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Foster, Dr. R. H. & Maud Corkery (Marriage 1898)


Posted By: Linda Ziemann, volunteer (email)
Date: 12/11/2014 at 19:58:05

LeMars Semi-Weekly Sentinel
June 2, 1898

A Pretty June Wedding, at the Home of Mr. and Mrs. Chas. Corkery, United Their Daughter in Marriage with Dr. R. H. Foster.

“Happy is the bride whom the sun shines on,” and a fairer June day never dawned than the one yesterday which heralded the wedding day of two of our well known society young people, and the delicious cool of the glorious evening with the moon lighting up the vast expanse of blue dome dotted with myriads of stars, was a fitting and appropriate time for loving hearts to plight their troth and join hands in love and constancy until the end of life.

The ceremony which united Miss Maud Corkery, of LeMars, in the bonds of holy matrimony with Dr. R. H. Foster, of Maurice, was a quiet and simple one, only a number of relatives and intimate friends being in attendance at the home of Mr. and Mrs. Chas. E. Corkery, to witness the union.

The charming home was tastefully and beautifully decorated for the occasion by the loving hands of the bride’s sister and two or three of her girlhood chums and the beautiful arrangement of flowers and decorations bore evidence of skilled and dainty fingers, guided by good taste and skillful execution.

The ceremony took place a few minutes after eight o’clock in the parlors where the contracting parties took their stations in a fairy like embrasure of the low window, which was a veritable bower, a mass of snowballs ferns, palms and flowers making a superb background. The bride, who looked charming was most becomingly arrayed in a rich traveling gown of gray broadcloth, elegantly trimmed in which and green, and carried a magnificent bouquet of white bridal roses. Miss Mae Smith was the bridesmaid and was daintily gowned in a costume of grey and pink and carried a lovely bouquet of red roses. The groom was attended by Dr. R. H. Somers. Miss Carrie Reichmann presided at the piano and played the sweet and holy strains of Mendelssohn’s Wedding March as the young people took their station in the flowery circle. Rev. J. P. Barron, of St. James church, read the brief ritual and pronounced the words that made the couple man and wife and the putting on of the ring symbolized the rounding and completing of two lives which henceforth are one.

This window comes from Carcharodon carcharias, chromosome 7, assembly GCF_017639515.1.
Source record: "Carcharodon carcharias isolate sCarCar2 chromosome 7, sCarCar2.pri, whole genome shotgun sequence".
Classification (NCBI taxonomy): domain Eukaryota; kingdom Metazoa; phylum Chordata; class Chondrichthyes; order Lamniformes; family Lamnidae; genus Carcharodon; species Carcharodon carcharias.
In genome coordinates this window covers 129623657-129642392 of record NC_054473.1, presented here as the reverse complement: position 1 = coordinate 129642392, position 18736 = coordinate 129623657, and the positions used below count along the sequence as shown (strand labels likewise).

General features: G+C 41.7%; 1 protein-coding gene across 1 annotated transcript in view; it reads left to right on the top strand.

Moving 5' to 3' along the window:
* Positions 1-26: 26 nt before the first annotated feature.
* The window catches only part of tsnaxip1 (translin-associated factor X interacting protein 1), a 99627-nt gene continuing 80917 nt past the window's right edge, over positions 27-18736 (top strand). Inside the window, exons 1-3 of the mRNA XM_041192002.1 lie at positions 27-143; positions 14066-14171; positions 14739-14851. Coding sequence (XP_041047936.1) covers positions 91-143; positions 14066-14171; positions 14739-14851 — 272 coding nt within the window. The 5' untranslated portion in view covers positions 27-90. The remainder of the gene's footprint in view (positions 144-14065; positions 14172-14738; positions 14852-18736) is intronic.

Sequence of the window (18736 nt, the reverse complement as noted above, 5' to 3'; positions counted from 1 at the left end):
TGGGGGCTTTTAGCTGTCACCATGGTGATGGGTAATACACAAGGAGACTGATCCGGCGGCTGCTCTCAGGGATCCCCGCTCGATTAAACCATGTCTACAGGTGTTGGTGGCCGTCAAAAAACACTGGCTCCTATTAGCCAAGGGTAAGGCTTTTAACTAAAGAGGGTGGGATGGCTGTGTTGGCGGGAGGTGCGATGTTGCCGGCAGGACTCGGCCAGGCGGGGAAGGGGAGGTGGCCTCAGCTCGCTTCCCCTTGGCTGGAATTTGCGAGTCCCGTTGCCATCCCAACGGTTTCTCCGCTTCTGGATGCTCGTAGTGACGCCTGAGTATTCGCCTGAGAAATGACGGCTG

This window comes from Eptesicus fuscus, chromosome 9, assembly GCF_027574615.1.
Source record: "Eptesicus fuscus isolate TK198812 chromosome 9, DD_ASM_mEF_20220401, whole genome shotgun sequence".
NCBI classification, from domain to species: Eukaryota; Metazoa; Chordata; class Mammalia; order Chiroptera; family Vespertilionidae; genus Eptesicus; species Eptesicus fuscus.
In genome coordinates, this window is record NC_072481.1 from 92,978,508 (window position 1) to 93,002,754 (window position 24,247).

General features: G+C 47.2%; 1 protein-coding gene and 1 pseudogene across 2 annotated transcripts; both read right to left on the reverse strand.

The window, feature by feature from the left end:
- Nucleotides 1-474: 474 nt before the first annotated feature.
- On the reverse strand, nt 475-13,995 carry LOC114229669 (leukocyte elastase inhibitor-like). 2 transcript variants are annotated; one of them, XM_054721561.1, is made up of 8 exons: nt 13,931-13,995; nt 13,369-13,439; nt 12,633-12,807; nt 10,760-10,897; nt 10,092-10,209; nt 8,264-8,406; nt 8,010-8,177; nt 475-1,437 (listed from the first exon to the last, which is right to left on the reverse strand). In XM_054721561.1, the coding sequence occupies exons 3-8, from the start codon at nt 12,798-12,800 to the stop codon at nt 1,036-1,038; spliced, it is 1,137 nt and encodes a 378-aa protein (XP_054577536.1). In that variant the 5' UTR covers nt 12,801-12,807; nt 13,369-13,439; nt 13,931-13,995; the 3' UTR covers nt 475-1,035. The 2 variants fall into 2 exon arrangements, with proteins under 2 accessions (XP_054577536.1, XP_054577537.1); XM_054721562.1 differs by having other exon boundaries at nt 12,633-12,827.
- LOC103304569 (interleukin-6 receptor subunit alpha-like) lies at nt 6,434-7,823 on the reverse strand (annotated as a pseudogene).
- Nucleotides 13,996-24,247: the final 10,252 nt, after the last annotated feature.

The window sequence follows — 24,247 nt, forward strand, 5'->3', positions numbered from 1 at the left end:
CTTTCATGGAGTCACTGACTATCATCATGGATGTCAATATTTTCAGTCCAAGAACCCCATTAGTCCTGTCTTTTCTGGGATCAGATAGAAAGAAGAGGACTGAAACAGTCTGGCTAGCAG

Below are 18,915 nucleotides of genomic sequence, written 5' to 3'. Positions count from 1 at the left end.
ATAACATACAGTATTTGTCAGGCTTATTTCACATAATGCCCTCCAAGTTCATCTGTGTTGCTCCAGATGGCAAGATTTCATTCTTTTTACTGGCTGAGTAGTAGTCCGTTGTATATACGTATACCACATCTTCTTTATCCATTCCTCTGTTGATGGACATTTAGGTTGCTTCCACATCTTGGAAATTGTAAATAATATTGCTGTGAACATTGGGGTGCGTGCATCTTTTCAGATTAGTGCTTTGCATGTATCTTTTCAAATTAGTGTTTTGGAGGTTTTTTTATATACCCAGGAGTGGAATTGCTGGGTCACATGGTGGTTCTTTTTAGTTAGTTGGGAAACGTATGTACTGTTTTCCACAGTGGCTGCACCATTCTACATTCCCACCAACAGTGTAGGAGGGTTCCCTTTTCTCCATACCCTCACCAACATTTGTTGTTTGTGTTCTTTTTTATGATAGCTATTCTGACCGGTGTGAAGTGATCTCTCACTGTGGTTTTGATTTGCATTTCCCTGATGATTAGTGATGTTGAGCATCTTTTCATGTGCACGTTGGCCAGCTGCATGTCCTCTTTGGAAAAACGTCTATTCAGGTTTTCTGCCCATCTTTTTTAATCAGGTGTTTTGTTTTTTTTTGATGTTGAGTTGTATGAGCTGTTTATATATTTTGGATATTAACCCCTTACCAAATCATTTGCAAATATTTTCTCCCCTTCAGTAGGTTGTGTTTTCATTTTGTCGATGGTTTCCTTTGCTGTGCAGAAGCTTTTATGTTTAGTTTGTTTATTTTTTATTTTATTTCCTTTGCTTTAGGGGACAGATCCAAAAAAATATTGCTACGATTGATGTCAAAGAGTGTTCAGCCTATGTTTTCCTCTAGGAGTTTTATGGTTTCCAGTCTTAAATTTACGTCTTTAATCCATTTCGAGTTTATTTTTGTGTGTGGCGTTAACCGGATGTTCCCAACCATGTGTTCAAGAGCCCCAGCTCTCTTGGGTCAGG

Hearty congratulations followed the conclusion of the religious rites and the girl who is a great favorite in a large circle of society received a shower of kisses and hearty wishes from her friends and the bridegroom came in for his full share of attention. The company repaired shortly afterwards to the dining room where an elegant collation had been prepared. Here again dainty decorations were lovely and beautiful. A profusion of pink and white carnations being predominant, backed with fern and potted palms. Streamers of pink and white ribbons were strung from the glistening chandelier to the table, with its snowy apparel of white linen, vases of gorgeous flowers and burnished silver, making a pretty and unique effect.

Four maidens, arrayed in beauteous garments of white, flitted to and fro and deftly attended to the wants of the guests. There were the Misses Annie Diehl, Hattie Perkins, Rosa and Minnie Reichmann. The menu was elaborate. The bride cut the wedding cake with her own fair hands and the maidens, according to custom, took a piece home to dream over. After the supper the remainder of the evening was enjoyed in social intercourse and music. Of the latter there was abundance as grouped among the guests were some of LeMars’ finest amateur talent. Miss Minnie Reichmann contributed more than one solo and her singing is always a treat and Dr. Somers on the piano and many others contributed to the enjoyment of the evening.

The wedding presents were numerous, beautiful and costly.

About half past ten o’clock the newly married couple departed for their home at Maurice amid a shower of congratulations, old shoes and rice.

It is needless to expatiate on the charming qualities of the bride who has grown from childhood’s days in the midst of us her goodness of heart, her pleasant manner and helpful ways have always endeared herself to a host of friends with whom she is always a favorite and the regret of losing their girlhood friend is tempered by the thought that she has not removed far from their midst.

The groom, Dr. R. H. Foster, is already well known to many people n LeMars. He is a graduate of Trinity University, Toronto, Canada, and has for the past three years been practicing his profession as a physician at Maurice, where he has thriving practice. He is young, clever and brilliant and will rise in his profession.

The out of town guests at the wedding were Mr. and Mrs. Harry Melrose, of Orange City, Messrs. Voss and Hildersheim, of Maurice, and Wm. Corkery, of Dubuque.


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